Forgiveness: The Key to Freeing Ourselves

“But how can I forgive him for what he did to me? I was a child!” cried the 32 year old child sexual abuse survivor.

“Doesn’t forgiveness mean I am saying what you did to me is OK, and I’m supposed to be all nice to you, and pretend that nothing happened?,” asked the woman who was angry at a family member.

“Can I let go without forgiving?,” asked many a person who sat in my office working on inner transformation.

When it comes to forgiveness and letting go of past trauma or angst that has been bottled up inside us, there are lots of questions and no easy answers.

Which is why I figured it would be worth writing about, based on my training as well as my clinical experiences with people over time, like the ones I mentioned above.

Ultimately, the case I make is for us to live a life that is joyful, peaceful, free, in the here and now, and well-integrated with the scars of the past that have formed but which can’t hurt us anymore.

Those scars will make their presence felt once in a while, but that’s because they are a part of us, and can teach us that who we are is because of how we braved the storm and sailed through.

Before I get ahead of myself, let me break this down into bite-sized chunks.

First, what causes the anger / resentment that we hold on to?

Significant negative life events can get encoded in our memory and cause us to have intense emotional reactions (mood swings, tearfulness, anger) when we remember those painful experiences. Holding a grudge is, to use a technical term, an “imagined emotional response.” What this means is that one constantly (and often automatically) stokes the negative emotions in order to keep them sustained enough over a long period of time. Add to that a layer of vengeful, anger-filled thoughts that amplify and exaggerate the incident with such contempt that it intensifies the emotional imagery and the physical responses, and we feel justified in a way to continue feeling this way.


In other words, we hard-wire ourselves to want to feel negative emotions as the right response to a negative event. Think about that.

Now, I have to admit, that talking about forgiveness with clients in session often is a difficult process. They trust me, open their heart out session after session, but when I gently bring up forgiveness after some time knowing that the resentment and anger are obstacles in their own right, there is a cognitive dissonance created in their minds.

“Are you kidding?” “Never,” “Not after what she did to me,” are some common reactions, often laced with anger and rage. While they go along with me, I do realize how challenging a concept this is for them to even start working on.

When we start talking about heartbreak and how we guard ourselves from further hurt, the conversations often get intense, with expressed emotions often being high. For me, the actual work starts here.

So, how do we actually feel about forgiveness?

Take a few moments and notice what the suggestion of forgiving someone evokes for you. Allow an individual to come to mind whom you feel has been a source of personal pain. How do you feel about forgiving that person? What does it mean to you to forgive him or her? What would you have to do in order to forgive?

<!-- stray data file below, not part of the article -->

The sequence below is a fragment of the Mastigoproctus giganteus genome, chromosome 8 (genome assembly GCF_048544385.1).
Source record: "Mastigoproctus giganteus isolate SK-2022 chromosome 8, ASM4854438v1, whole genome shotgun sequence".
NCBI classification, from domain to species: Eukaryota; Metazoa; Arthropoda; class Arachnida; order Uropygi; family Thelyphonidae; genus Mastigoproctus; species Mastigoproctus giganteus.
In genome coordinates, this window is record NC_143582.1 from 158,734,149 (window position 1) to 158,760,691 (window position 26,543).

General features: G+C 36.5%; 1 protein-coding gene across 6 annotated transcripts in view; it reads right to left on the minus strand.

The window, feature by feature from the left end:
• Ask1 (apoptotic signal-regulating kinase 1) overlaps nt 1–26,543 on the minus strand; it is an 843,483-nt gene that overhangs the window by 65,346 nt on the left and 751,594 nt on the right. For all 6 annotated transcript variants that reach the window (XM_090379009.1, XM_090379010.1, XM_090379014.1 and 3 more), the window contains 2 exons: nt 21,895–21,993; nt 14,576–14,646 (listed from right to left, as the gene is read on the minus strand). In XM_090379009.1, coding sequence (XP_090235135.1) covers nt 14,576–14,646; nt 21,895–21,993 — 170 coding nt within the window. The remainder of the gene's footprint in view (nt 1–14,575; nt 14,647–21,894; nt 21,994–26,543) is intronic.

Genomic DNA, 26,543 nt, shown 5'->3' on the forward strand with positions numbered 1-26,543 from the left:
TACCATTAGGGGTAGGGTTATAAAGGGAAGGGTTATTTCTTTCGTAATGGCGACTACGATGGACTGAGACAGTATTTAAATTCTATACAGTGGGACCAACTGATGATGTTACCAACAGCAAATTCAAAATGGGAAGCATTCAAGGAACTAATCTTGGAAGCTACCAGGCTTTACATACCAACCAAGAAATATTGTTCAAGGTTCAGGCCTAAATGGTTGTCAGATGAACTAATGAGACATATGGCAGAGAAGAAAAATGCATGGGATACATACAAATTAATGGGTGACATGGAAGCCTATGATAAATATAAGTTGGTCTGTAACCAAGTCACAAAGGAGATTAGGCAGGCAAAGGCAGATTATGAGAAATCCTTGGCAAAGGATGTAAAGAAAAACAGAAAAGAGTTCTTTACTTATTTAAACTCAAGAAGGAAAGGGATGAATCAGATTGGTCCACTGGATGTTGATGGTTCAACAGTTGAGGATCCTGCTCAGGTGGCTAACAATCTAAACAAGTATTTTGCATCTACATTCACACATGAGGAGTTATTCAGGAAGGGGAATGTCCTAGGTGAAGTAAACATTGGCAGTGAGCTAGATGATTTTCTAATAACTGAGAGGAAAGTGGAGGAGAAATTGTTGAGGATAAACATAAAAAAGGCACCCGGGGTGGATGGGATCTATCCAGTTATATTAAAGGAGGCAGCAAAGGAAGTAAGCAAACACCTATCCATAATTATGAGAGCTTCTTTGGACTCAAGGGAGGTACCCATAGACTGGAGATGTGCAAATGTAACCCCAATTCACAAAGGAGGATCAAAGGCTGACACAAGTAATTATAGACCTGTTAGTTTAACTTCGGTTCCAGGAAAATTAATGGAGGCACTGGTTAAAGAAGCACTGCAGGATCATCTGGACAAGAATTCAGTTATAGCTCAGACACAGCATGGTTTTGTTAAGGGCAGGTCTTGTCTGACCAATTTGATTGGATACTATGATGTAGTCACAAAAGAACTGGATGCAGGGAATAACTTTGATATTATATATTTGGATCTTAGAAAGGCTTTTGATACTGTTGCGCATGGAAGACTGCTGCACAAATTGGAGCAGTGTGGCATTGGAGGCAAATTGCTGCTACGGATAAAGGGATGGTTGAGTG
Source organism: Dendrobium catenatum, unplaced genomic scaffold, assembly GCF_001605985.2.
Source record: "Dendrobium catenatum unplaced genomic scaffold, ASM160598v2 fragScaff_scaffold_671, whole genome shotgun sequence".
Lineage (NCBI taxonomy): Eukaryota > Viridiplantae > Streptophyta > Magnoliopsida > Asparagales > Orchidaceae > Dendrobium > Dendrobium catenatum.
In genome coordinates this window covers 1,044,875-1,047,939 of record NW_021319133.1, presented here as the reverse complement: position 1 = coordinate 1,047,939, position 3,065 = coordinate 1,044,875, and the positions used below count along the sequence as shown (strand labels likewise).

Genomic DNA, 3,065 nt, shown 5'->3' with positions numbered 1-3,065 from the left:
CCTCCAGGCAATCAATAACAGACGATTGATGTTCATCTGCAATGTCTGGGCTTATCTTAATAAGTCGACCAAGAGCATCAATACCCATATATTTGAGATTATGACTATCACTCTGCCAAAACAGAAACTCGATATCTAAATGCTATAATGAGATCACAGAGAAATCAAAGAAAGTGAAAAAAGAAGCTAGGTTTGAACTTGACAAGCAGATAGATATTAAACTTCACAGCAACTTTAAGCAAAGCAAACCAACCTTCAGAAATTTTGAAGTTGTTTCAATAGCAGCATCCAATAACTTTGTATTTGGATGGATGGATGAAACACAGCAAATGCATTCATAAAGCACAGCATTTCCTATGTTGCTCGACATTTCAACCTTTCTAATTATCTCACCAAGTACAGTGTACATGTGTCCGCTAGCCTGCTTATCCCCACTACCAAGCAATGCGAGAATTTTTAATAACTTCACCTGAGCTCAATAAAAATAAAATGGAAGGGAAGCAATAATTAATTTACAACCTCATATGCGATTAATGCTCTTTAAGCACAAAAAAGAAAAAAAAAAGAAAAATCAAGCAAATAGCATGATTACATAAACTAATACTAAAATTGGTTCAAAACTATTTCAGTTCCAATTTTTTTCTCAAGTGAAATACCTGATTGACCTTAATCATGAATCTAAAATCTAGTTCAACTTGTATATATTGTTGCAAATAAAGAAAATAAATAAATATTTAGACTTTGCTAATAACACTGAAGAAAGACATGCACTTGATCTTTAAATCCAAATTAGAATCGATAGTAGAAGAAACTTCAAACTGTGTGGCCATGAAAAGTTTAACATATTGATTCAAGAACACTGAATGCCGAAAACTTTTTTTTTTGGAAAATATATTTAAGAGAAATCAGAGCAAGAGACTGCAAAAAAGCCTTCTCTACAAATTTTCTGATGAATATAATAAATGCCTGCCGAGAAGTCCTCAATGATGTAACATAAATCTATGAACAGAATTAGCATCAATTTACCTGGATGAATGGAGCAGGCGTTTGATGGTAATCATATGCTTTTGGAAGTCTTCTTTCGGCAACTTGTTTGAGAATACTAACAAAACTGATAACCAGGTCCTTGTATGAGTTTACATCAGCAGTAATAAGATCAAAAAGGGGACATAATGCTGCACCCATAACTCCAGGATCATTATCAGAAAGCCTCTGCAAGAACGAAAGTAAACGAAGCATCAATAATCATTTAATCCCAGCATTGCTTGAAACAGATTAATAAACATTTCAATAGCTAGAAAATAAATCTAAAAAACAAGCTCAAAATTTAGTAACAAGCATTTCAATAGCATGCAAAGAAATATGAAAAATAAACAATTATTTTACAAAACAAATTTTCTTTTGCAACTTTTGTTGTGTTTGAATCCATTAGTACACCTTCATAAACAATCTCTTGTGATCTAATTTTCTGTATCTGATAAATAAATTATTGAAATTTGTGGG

When people get hurt by the ones they love, anger and resentment build up.

“We trusted them, we loved them, so how could they do this to us?”

And just so that they don’t hurt us again, we guard our hearts fiercely. We don’t let them in again, we create a distance, our communication becomes stilted, and gradually we stop talking. Misunderstandings and assumptions build up, hurt festers more, because our viewing lens often becomes “This person hurt me, and will continue to hurt me, so I better guard myself.”

We assume the person’s conduct to be a certain way, and we add our own perceptions of “mean, vicious, evil, ill-intentioned, hypocrite, manipulative, and any other adjectives we can think of, based on one event / incident. Even long after the incident is over. That is our hurt, anger, bitterness, and resentment speaking, which taints our perceptions and further festers within us. And any mention of that person or incident acts as a trigger and we react negatively, mostly with anger, often without our knowledge for why we reacted that way. And the hurt within ourselves continues to hold us back.

We may think that the guardedness is OK, that it’s needed to protect ourselves from getting hurt again, that we are doing the right thing by standing up for ourselves, but – and here’s the crucial thing – does it come with a sense of peace, calm, and equanimity? Have we actually gotten over the hurt to begin with? How is holding onto the anger and resentment helping us? Is it affecting our relationships with others as well? The ones who truly love us? Is it affecting us within? It’s only when we reflect on these questions and open up our hearts to acknowledging that there is healing after hurt, that letting go and forgiveness is for ourselves to benefit from does the internal shift happen.

That’s right, forgiveness is for ourselves to benefit from.

Before we get to what forgiveness is, let’s get to what forgiveness is not:
— It is not forgetting, excusing or condoning the other person’s hurtful act
— It is not to make the other person feel better. If it happens as an organic result of your conversation with him/her then it is a different thing.
— It is not about minimizing the hurt or anger you feel by asking you to let go.